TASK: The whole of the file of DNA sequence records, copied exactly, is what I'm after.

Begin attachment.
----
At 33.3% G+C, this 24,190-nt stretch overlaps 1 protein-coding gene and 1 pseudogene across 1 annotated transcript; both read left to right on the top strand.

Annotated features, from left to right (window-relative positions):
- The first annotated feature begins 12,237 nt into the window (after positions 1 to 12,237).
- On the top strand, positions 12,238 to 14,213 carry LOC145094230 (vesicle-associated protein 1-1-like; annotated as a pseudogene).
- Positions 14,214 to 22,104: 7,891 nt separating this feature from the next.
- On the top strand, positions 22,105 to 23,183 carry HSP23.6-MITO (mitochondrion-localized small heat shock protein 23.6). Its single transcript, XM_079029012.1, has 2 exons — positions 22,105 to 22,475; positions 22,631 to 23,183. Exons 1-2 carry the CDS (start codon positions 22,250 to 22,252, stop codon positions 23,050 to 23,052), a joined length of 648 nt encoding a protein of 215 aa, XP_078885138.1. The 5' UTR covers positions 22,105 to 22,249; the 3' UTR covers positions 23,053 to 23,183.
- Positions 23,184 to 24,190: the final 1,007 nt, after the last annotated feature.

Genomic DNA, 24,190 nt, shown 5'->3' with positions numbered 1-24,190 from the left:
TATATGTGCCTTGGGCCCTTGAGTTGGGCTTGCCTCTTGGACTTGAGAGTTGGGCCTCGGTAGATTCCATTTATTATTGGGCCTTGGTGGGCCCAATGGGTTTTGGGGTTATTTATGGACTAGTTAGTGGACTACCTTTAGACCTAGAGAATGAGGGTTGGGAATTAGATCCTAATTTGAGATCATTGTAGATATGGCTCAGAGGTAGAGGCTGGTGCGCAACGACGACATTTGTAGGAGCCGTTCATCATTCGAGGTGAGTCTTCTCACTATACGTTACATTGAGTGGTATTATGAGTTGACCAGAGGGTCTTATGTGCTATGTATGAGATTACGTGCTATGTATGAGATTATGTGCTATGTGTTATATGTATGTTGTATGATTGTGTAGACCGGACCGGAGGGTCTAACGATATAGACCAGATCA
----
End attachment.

At 33.3% G+C, this 24,190-nt stretch overlaps 1 protein-coding gene and 1 pseudogene across 1 annotated transcript; both read left to right on the top strand.

Annotated features, from left to right (window-relative positions):
- The first annotated feature begins 12,237 nt into the window (after positions 1 to 12,237).
- On the top strand, positions 12,238 to 14,213 carry LOC145094230 (vesicle-associated protein 1-1-like; annotated as a pseudogene).
- Positions 14,214 to 22,104: 7,891 nt separating this feature from the next.
- On the top strand, positions 22,105 to 23,183 carry HSP23.6-MITO (mitochondrion-localized small heat shock protein 23.6). Its single transcript, XM_079029012.1, has 2 exons — positions 22,105 to 22,475; positions 22,631 to 23,183. Exons 1-2 carry the CDS (start codon positions 22,250 to 22,252, stop codon positions 23,050 to 23,052), a joined length of 648 nt encoding a protein of 215 aa, XP_078885138.1. The 5' UTR covers positions 22,105 to 22,249; the 3' UTR covers positions 23,053 to 23,183.
- Positions 23,184 to 24,190: the final 1,007 nt, after the last annotated feature.

Genomic DNA, 24,190 nt, shown 5'->3' with positions numbered 1-24,190 from the left:
TATATGTGCCTTGGGCCCTTGAGTTGGGCTTGCCTCTTGGACTTGAGAGTTGGGCCTCGGTAGATTCCATTTATTATTGGGCCTTGGTGGGCCCAATGGGTTTTGGGGTTATTTATGGACTAGTTAGTGGACTACCTTTAGACCTAGAGAATGAGGGTTGGGAATTAGATCCTAATTTGAGATCATTGTAGATATGGCTCAGAGGTAGAGGCTGGTGCGCAACGACGACATTTGTAGGAGCCGTTCATCATTCGAGGTGAGTCTTCTCACTATACGTTACATTGAGTGGTATTATGAGTTGACCAGAGGGTCTTATGTGCTATGTATGAGATTACGTGCTATGTATGAGATTATGTGCTATGTGTTATATGTATGTTGTATGATTGTGTAGACCGGACCGGAGGGTCTAACGATATAGACCAGATCA